I see that there are many tools for filling gaps in a reference genome. I understand why this is a useful step in order to have as much contiguous sequence as possible. However, one thing I have been wondering about, which I haven't seen discussed anywhere, is whether this has the downside of introducing duplicate sequence into the reference, particularly for a highly fragmented genome, and whether there are any tools for dealing with this. For example, I am working with a genome with ~60,000 contigs which together sum to roughly the expected size of the genome. These have been scaffolded into ~45,000 scaffolds. I am wondering whether it makes to perform gap filling at this stage, because, if all of the genome is contained within the set of scaffolds + unscaffolded contigs, filling in gaps will generate sequence which is already contained within contigs which were not able to be scaffolded. My intuition is that this would actually worsen the quality of read mapping as reads could then map ambiguously to the gap-filled sequence or to a contig which simply did not get scaffolded, but truly belongs in scaffold gaps. Can anyone comment on whether this is likely to be a problem and if there are common solutions to this problem?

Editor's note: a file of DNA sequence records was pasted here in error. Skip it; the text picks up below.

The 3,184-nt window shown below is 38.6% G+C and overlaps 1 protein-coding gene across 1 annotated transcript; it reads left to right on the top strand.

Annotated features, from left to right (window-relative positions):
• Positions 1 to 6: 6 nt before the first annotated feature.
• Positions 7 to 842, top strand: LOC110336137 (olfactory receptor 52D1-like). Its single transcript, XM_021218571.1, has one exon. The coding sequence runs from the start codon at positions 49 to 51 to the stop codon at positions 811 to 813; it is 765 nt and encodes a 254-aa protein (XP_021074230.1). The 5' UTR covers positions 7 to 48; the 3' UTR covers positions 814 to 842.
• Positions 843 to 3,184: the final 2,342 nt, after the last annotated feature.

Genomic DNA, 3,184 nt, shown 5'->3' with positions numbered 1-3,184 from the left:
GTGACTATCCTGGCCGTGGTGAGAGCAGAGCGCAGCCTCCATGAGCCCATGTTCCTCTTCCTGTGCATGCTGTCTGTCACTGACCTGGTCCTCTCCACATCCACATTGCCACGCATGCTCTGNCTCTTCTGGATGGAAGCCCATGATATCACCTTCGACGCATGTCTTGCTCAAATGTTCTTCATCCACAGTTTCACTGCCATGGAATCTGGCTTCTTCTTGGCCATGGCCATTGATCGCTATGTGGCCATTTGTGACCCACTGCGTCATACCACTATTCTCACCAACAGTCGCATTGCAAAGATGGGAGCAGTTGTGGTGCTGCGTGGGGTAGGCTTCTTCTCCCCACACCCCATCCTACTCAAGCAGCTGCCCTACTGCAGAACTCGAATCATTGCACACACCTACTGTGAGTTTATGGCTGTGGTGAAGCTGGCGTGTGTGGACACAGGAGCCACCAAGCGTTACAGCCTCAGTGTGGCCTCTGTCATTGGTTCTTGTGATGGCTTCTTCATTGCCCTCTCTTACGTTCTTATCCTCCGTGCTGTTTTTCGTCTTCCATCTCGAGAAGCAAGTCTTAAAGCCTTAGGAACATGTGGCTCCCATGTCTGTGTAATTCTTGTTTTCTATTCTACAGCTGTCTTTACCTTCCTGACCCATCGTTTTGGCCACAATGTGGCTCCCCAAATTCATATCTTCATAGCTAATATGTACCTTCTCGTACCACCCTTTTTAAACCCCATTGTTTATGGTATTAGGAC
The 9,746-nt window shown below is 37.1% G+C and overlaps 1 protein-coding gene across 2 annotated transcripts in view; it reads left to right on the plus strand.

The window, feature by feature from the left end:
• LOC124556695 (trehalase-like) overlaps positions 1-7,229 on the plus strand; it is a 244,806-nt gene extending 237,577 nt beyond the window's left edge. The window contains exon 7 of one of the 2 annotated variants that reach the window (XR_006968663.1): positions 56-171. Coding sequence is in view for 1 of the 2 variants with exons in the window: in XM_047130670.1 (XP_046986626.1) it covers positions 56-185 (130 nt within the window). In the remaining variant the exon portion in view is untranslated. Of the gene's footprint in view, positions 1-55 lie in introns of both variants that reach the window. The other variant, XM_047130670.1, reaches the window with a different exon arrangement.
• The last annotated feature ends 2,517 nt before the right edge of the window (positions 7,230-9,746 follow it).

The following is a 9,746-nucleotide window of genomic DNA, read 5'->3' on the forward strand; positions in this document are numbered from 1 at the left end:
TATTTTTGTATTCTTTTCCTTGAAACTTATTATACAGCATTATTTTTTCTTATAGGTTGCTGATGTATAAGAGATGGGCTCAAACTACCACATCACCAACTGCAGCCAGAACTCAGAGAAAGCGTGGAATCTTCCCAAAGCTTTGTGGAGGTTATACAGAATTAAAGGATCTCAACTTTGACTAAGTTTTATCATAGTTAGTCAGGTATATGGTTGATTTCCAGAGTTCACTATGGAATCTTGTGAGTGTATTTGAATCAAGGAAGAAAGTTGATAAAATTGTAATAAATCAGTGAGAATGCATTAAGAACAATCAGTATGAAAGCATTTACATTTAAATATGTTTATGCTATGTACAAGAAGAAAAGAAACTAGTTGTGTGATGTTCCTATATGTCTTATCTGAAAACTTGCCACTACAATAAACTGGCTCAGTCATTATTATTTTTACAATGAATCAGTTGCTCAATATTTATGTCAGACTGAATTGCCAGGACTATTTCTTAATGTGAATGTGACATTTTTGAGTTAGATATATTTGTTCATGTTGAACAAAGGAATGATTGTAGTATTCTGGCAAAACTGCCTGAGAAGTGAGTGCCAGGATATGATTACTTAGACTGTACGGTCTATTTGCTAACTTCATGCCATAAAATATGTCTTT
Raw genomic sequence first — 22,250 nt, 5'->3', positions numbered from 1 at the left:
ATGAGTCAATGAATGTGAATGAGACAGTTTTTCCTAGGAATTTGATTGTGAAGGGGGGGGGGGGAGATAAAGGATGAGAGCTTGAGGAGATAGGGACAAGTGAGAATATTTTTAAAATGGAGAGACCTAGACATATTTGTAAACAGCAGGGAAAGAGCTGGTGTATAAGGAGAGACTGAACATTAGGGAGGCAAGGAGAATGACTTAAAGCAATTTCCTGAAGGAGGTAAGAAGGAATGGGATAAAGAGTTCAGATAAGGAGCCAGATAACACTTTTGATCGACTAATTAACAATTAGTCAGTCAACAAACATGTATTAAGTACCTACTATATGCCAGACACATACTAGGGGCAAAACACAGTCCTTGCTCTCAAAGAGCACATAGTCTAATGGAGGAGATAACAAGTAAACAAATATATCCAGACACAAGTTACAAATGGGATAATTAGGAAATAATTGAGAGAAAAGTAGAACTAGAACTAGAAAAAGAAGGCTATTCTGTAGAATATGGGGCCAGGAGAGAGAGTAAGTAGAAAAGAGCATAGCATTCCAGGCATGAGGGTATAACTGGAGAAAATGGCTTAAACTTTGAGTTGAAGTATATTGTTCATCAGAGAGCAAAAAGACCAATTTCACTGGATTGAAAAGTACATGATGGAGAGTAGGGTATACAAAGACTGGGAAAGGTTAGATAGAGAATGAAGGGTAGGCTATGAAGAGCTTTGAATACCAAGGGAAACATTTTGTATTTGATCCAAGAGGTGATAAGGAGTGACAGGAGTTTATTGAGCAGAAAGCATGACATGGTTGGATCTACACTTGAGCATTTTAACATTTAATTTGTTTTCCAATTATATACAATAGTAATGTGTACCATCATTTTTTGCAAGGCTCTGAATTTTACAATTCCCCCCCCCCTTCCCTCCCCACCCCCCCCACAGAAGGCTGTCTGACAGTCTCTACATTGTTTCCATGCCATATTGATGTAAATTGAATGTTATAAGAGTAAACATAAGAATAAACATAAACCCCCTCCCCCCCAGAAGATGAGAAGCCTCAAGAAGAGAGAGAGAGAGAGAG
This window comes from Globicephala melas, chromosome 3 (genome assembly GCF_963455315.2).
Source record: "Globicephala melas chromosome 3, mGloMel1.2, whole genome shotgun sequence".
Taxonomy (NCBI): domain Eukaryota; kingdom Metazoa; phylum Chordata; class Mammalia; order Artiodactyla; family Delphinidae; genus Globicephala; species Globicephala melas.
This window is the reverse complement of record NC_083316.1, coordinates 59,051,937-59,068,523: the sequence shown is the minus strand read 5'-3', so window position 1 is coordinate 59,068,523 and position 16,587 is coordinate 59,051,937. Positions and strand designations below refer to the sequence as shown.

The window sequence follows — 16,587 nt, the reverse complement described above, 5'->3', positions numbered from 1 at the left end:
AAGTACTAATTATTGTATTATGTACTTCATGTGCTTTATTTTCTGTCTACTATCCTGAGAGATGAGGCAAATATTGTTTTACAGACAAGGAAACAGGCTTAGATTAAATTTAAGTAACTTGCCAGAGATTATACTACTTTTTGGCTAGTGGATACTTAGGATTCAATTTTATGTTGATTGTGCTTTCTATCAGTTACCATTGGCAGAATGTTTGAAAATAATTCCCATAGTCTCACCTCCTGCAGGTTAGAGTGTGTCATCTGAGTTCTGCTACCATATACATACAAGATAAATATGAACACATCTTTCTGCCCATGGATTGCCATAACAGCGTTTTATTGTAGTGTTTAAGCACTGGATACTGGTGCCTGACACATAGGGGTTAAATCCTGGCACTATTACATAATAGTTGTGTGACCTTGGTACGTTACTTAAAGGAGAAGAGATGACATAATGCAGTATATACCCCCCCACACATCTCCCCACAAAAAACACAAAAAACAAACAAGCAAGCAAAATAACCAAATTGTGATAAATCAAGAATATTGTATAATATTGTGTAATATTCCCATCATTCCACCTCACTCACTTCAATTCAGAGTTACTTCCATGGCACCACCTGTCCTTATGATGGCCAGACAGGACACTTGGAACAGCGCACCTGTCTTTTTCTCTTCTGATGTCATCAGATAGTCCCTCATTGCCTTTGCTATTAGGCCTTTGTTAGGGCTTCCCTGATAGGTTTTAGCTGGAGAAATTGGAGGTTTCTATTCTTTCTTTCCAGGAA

in Brief: It depends, on the sequencing technology and but also on how you define "duplicated" sequence
Though gaps often occur due to repetitive or low complexity sequence, scaffolding (usually) fills gaps between contigs with ambiguous sequence (
N, that is). Scaffolding is mostly done for ordering sequence, so you'll be able to tell the sequence of contigs in your genome is for example "contig1 - contig3 - contig2". To order and connect the scaffolds you needed "long jump" or "mate pair" libraries, a technology sequencing long fragments and hence insert sizes. Based on the known length of the fragments a scaffolder software can estimate the gap size.
Note, that some of this is obsolete with long read technologies like PacBio and ONP, where some gaps can be filled with actual sequence. In this case you certainly sort of "duplicate" sequence. Sort of, because given that the sequence is very likely low complexity and//or repetitive it is very likely to occur on many positions in the genome, see for example wikipedia on non-coding DNA and transposable elements